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php html Login Page not working

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I'm having trouble creating a login page. Set up a MySql database and table. The table has 3 fields; id, username & password. Every time I try to log in, I receive the message that the login failed. After hours of research, I still cannot pinpoint where this goes wrong.

Here's the code for the "login.htm" page:

<html>
<body>

<form action="login.php" method="post">
<p>Username
<input type="text" name="username" id="username" />
</p>
<p>Password
<input type="password" name="password" id="password" />
</p>
<p>
<input type="submit" />
</p>

</form>

</body>

</html>

Here's the code for the "login.php" page:

<?php
session_start();

include('admin/misc2.inc');

$cxn = mysqli_connect($host,$user,$passwd,$dbname) 
or die ("couldn't connect to server" . mysqli_error());

$myusername=$_POST['username'];
$mypassword=$_POST['password'];

// To protect MySQL injection
$myusername = stripslashes($myusername);
$mypassword = stripslashes($mypassword);
$myusername = mysqli_real_escape_string($myusername);
$mypassword = mysqli_real_escape_string($mypassword);

$result = mysqli_query($cxn,"SELECT * FROM `members` WHERE username='$myusername' 
AND password='$mypassword'") or die("cannot execute query");

$num = mysqli_num_rows($result);

if($num > 0)
{

$_SESSION['username'];
header("location:success.php");
}

else
echo "login fail – please click here to <a href=\"login.htm\">login</a>";
?>

Any assistance will be appreciated.

asked Dec 30, 2011 by anonymous  
edited Jul 4, 2012 by sarwana

4 Answers

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Best answer

modular approach to this is best; I will add another thing to this:-

When building a site/page, add the following:

error_reporting( E_ALL ); 

and fix every error, warning or notice.

To do that you would need to have this:-

(Checking for notices)

error_reporting(E_ALL ^ E_NOTICE);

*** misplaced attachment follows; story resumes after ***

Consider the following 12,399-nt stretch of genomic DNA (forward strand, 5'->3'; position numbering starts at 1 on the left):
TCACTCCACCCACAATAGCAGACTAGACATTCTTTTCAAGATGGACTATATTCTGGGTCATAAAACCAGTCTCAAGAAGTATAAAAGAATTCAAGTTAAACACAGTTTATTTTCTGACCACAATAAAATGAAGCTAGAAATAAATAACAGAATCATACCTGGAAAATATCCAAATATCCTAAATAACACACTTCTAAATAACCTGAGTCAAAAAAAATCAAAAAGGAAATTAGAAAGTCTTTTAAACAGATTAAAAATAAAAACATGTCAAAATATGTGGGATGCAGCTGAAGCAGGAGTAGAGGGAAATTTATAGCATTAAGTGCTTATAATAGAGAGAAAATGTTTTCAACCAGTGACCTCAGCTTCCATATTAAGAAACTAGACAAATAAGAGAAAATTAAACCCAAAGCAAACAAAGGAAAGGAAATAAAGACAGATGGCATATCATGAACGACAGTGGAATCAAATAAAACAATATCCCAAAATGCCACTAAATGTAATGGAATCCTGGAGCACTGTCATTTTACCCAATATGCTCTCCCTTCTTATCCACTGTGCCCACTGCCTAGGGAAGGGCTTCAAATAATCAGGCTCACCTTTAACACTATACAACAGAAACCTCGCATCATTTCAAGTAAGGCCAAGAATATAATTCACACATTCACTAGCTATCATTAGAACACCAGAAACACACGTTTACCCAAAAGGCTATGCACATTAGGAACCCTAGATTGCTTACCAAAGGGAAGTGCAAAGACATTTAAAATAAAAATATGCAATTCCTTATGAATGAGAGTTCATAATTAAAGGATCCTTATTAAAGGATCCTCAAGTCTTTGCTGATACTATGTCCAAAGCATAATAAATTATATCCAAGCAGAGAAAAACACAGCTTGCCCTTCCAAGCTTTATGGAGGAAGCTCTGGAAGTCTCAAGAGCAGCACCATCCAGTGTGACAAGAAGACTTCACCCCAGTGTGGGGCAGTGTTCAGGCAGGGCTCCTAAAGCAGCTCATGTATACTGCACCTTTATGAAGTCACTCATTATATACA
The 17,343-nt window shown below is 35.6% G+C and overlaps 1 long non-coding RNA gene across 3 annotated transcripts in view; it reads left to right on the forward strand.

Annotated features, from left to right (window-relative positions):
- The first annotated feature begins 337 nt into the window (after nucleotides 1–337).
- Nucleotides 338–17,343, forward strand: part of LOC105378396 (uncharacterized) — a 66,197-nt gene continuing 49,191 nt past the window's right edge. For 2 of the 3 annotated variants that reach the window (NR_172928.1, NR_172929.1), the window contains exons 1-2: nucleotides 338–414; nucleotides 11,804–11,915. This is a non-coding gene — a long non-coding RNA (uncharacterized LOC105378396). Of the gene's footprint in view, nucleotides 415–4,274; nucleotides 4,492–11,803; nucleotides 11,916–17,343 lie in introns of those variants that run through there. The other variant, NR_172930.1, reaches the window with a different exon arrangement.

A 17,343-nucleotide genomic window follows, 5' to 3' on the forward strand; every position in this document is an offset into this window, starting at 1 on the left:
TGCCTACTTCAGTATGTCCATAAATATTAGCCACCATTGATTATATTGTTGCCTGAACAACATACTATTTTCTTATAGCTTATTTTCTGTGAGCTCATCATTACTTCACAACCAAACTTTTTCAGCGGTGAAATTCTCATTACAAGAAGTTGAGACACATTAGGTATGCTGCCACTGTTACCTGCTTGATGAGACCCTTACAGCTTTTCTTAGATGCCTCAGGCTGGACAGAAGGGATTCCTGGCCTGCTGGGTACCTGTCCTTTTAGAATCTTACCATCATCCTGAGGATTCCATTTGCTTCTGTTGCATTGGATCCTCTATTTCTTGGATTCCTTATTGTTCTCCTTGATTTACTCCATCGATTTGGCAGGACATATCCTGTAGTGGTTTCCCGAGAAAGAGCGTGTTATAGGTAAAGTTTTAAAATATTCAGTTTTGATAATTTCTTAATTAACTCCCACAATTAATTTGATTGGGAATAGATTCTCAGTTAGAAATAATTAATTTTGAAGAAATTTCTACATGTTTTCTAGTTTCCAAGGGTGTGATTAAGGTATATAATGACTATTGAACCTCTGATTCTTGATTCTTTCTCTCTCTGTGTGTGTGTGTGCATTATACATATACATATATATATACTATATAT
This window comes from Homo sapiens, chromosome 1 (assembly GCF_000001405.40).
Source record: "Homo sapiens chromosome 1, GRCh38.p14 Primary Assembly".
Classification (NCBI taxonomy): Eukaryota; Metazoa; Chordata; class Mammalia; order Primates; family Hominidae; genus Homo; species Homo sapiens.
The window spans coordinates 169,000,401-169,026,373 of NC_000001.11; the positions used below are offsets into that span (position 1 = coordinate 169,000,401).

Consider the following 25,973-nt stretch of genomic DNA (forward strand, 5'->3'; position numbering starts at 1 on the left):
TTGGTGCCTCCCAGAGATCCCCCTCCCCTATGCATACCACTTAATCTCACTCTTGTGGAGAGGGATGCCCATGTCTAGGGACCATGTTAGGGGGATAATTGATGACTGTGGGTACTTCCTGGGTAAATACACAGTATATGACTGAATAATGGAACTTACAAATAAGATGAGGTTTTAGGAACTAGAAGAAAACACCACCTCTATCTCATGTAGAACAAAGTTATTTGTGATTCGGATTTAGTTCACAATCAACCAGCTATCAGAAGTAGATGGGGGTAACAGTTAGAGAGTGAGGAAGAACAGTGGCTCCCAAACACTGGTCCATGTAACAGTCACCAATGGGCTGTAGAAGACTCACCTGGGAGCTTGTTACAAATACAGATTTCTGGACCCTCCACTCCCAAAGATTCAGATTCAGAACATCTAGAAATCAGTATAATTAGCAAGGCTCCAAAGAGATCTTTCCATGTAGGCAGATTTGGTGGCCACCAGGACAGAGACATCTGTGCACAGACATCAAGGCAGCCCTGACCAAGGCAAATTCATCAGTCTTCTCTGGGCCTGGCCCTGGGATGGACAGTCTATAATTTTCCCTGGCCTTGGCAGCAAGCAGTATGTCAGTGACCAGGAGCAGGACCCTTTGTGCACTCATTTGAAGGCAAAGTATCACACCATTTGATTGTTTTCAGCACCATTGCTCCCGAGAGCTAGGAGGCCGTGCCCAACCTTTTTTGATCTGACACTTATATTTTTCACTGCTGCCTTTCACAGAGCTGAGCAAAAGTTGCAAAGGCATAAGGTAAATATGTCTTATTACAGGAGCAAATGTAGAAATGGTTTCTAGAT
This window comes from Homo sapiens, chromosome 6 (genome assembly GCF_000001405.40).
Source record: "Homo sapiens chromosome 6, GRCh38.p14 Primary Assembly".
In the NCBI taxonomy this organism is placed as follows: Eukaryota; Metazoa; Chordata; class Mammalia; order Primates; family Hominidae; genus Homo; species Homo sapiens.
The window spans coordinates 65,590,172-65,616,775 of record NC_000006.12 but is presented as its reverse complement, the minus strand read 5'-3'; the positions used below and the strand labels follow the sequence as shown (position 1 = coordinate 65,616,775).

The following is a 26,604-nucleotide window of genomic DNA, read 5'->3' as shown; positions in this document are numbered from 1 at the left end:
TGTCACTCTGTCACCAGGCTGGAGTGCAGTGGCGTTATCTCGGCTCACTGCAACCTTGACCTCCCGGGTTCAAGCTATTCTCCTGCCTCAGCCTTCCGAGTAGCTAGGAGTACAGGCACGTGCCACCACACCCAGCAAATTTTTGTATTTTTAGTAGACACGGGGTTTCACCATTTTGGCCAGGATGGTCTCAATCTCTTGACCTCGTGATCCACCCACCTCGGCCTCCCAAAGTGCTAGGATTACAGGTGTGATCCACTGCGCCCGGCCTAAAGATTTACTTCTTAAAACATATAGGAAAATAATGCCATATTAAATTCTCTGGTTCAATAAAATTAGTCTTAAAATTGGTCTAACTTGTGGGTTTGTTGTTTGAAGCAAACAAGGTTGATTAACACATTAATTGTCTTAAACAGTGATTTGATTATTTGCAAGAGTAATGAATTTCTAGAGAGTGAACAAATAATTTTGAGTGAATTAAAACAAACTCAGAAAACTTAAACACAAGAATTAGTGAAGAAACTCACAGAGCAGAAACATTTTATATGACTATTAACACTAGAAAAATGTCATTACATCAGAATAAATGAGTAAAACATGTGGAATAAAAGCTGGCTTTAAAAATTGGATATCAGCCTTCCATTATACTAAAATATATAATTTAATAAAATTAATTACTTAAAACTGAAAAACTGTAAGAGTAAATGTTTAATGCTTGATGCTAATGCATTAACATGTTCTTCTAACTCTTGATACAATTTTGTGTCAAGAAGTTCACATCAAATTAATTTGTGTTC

or:-

(for old functions)

error_reporting(E_ALL ^ E_DEPRECATED); 

or:-

(for strict standards)

error_reporting(E_ALL ^ E_STRICT); 

Hope that makes sense.

answered Dec 30, 2011 by anonymous  
selected Nov 6, 2012 by sarwana
0 like 0 dislike

Should it not be:

else {
  echo "login fail – please click here to <a href=\"login.htm\">login</a>";
}

or
else echo "login fail – please click here to login";

answered Dec 30, 2011 by anonymous  
edited Jul 4, 2012 by sarwana
0 like 0 dislike
In the structure of the DB have you got the field 'Password' setup as a strightforward varchar() or text() field or are you using some sort of algorithm (Sha1()/md5()/password()) to encrypt the data? if you are, then the query you build up from the provided data needs to reflect this.

And as jecasc correctly notes; the if statement is missing it's else braces.

What I would recommend at the very least is that you echo the populated sql string to screen, copy it and then paste it into your preferred MySql client to see that the populated string actually gives the results that you expect, else you won't progress very far.

And this point raises a good point for building the query OUTSIDE the mysqli_query() function, as this will does and can, improve debugging attempts for you further down the line.

The only other thing that bothers me about this, is the use of $_SESSION's here and how you're populating it on successful login, you're defining it, but not assigning it anything for later use? Maybe you just want the script to function before you concentrate on the aesthetics, but, if you don't assign it, you could end up with undefined index error's - admittedly, you would need to have error_reporting() on to catch 'em, but I thought as I would note it for you.

Have fun with your project,
answered Dec 30, 2011 by anonymous  
0 like 0 dislike

A small, general extra:

When building a site/page, add the following:

error_reporting( E_ALL ); 

...and fix every error, warning or notice. You cannot imagine how many so-called notices are actually full-blown script errors. Fix them all.

On your public-facing scripts, allow zero errors to show.

On your specific question, far better to store encrypted (md5 is a typical one) and test for password equality to the retrieved value

eg

SELECT `md5` from `db` WHERE `name`='username' 

Then:
1 is name in the DB at all?
2 if yes, test md5(password)=mysql_md5 (in PHP)

Thus, break it down into small steps and, if you have errors, test one step at a time. Try to resist the urge to cram it all into one huge algorithm.

answered Dec 30, 2011 by anonymous  
edited Jul 4, 2012 by sarwana
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